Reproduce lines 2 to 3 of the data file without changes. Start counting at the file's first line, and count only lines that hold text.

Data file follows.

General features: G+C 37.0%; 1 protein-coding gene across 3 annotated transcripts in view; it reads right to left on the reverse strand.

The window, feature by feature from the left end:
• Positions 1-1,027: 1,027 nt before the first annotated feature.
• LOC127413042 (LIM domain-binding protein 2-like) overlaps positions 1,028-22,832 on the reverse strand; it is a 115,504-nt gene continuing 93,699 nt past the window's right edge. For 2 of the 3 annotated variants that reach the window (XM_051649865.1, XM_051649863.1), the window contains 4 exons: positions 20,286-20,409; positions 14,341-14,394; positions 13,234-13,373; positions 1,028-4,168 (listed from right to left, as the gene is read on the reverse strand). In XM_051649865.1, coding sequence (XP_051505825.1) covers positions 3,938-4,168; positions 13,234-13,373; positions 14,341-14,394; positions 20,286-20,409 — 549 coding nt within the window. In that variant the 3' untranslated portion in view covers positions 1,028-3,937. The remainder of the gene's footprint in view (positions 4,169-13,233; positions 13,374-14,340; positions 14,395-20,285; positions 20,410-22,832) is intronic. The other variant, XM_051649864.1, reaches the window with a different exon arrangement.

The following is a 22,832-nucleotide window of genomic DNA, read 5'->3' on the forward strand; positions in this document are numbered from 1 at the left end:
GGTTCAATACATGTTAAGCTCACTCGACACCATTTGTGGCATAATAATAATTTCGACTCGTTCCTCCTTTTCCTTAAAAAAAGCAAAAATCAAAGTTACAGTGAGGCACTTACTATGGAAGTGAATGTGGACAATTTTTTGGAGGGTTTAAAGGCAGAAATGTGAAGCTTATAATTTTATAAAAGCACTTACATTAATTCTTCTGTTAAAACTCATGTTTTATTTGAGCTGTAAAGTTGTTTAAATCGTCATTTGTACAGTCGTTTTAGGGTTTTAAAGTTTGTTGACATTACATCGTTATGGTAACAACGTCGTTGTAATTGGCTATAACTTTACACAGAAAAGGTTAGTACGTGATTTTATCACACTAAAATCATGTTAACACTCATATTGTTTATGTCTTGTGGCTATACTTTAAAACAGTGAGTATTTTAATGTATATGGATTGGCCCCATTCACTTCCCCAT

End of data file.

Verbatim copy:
The window, feature by feature from the left end:
• Positions 1-1,027: 1,027 nt before the first annotated feature.